Herpes simplex virus-2 genital tract shedding is not predictable over months or years in infected persons.

Dhankani V, Kutz JN, Schiffer JT - PLoS Comput. Biol. (2014)

Low rank approximations for sample episodes from (a) Modeled data (10 episodes, 100 swabs/day) and (b) Clinical data (8 episodes, 10 swabs/day: every 2 hours during the day and 4 hours overnight) using the four most dominant features obtained from SVD.For the 3 clinical datasets (different sampling rates) and 1 model simulation dataset, rank-4 approximations were >85% accurate.
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getmorefigures.php?uid=PMC4222642&req=5

pcbi-1003922-g004: Low rank approximations for sample episodes from (a) Modeled data (10 episodes, 100 swabs/day) and (b) Clinical data (8 episodes, 10 swabs/day: every 2 hours during the day and 4 hours overnight) using the four most dominant features obtained from SVD.For the 3 clinical datasets (different sampling rates) and 1 model simulation dataset, rank-4 approximations were >85% accurate.
Mentions: We next switched focus to individual episodes of viral reactivation. Many episodes last fewer than 12 hours and are characterized by single expansion and decay phases and would therefore be easily classified with a minimal number of variables. Yet, the most clinically important episodes that are typically associated with lesions are defined by multiple erratic viral re-expansions and prolonged duration (0.5–3 weeks). In order to understand viral dynamics during these non-monotonically decaying episodes, we analyzed samples from four datasets: (a) Clinical data (23 episodes, swabs every 24 hours, [7], [13]), (b) Clinical data (5 episodes, swabs every 6 hours, [14]), (c) Clinical data (8 episodes, 10 swabs/day: every 2 hours during the day and 4 hours overnight, [8]), and (d) Model simulation data (10 episodes, swabs every 15 minutes, [8]). Figure 3 shows representative curves of non-monotonically decaying episodes from the four datasets (left column: a, b, c and d), and plots of singular values obtained by applying SVD on the corresponding datasets (right column: e, f, g and h). The results were strikingly different than that for 60-day data that captured multiple diverse episodes. When SVD was applied to sets of individual non-monotonically decaying episodes, the most dominant variables accounted for 48.6, 60.8, 55.4 and 60.9 percent of the total variance of the 4 datasets respectively. To approximate these datasets to >90% accuracy required 11, 4, 5 and 6 variables respectively. Low-rank approximations with 100% accuracy was achieved with only 6 and 9 dominant variables when applied to the every 6 hour (Figure 3f) as well as the 10 swabs per day episodes (Figure 3g). Figure 4 demonstrates nearly perfect reproduction of single episodes generated with the mathematical model (Fig. 4a) and with 10 swabs per day (Fig. 4b) with only the 4 most dominant modes.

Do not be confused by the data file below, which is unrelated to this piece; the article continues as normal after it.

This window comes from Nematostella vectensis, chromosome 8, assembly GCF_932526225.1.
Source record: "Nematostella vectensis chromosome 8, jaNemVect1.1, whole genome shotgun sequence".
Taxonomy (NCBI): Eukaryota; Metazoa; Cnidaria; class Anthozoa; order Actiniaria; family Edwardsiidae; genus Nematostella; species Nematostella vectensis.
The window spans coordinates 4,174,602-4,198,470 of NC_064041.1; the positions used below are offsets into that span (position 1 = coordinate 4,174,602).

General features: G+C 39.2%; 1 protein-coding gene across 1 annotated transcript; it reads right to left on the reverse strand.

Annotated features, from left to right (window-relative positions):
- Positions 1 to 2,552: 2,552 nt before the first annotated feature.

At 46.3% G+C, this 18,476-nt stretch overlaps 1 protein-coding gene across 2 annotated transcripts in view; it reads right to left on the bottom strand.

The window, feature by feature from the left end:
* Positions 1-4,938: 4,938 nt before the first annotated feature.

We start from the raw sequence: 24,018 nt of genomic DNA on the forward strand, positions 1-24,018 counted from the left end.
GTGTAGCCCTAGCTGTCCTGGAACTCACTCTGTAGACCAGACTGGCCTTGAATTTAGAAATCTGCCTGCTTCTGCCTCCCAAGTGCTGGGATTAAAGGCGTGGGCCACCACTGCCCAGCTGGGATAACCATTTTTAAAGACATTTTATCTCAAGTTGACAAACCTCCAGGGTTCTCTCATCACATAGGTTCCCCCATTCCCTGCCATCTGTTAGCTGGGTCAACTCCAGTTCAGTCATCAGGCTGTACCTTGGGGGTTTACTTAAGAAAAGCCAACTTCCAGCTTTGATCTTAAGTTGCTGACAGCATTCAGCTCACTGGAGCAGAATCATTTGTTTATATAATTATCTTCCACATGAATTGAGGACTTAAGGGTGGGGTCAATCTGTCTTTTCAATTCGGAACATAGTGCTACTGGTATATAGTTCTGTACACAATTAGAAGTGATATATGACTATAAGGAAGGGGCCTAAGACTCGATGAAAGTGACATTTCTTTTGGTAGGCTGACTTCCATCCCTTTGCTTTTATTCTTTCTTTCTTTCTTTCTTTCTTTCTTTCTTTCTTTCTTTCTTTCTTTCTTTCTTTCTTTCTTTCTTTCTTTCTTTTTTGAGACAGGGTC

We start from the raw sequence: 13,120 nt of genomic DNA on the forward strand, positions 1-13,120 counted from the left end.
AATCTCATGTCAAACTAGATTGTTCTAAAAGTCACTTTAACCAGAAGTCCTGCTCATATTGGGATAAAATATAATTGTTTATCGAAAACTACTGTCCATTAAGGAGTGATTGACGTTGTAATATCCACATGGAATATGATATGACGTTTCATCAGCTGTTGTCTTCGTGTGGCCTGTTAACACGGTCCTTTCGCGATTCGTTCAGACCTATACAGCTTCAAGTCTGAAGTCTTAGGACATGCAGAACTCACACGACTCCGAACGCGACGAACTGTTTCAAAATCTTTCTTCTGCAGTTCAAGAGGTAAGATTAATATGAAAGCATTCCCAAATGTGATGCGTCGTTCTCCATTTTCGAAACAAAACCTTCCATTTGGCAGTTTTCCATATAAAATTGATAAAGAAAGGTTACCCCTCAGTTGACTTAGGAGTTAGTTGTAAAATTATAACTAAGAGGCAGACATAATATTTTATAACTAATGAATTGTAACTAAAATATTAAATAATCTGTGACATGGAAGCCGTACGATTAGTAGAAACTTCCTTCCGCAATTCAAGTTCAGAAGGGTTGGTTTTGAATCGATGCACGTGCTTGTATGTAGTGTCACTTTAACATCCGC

Bottom Line: Empirical and model-derived, time-series data gathered over >30 days consists of multiple complex episodes that could not be reduced to a manageable number of descriptive features with PCA and SVD.However, single HSV-2 shedding episodes, even those with prolonged duration and complex morphologies consisting of multiple erratic peaks, were consistently described using a maximum of four dominant features.These findings suggest that HSV-2 shedding patterns within an individual are impossible to predict over weeks or months, and that even highly complex single HSV-2 episodes can only be partially predicted based on spatial distribution of immune cell density.

View Article: PubMed Central - PubMed

Affiliation: Department of Applied Mathematics, University of Washington, Seattle, Washington, United States of America.

ABSTRACT
Herpes simplex virus-2 (HSV-2) is a chronic reactivating infection that leads to recurrent shedding episodes in the genital tract. A minority of episodes are prolonged, and associated with development of painful ulcers. However, currently, available tools poorly predict viral trajectories and timing of reactivations in infected individuals. We employed principal components analysis (PCA) and singular value decomposition (SVD) to interpret HSV-2 genital tract shedding time series data, as well as simulation output from a stochastic spatial mathematical model. Empirical and model-derived, time-series data gathered over >30 days consists of multiple complex episodes that could not be reduced to a manageable number of descriptive features with PCA and SVD. However, single HSV-2 shedding episodes, even those with prolonged duration and complex morphologies consisting of multiple erratic peaks, were consistently described using a maximum of four dominant features. Modeled and clinical episodes had equivalent distributions of dominant features, implying similar dynamics in real and simulated episodes. We applied linear discriminant analysis (LDA) to simulation output and identified that local immune cell density at the viral reactivation site had a predictive effect on episode duration, though longer term shedding suggested chaotic dynamics and could not be predicted based on spatial patterns of immune cell density. These findings suggest that HSV-2 shedding patterns within an individual are impossible to predict over weeks or months, and that even highly complex single HSV-2 episodes can only be partially predicted based on spatial distribution of immune cell density.

Show MeSH
Related in: MedlinePlus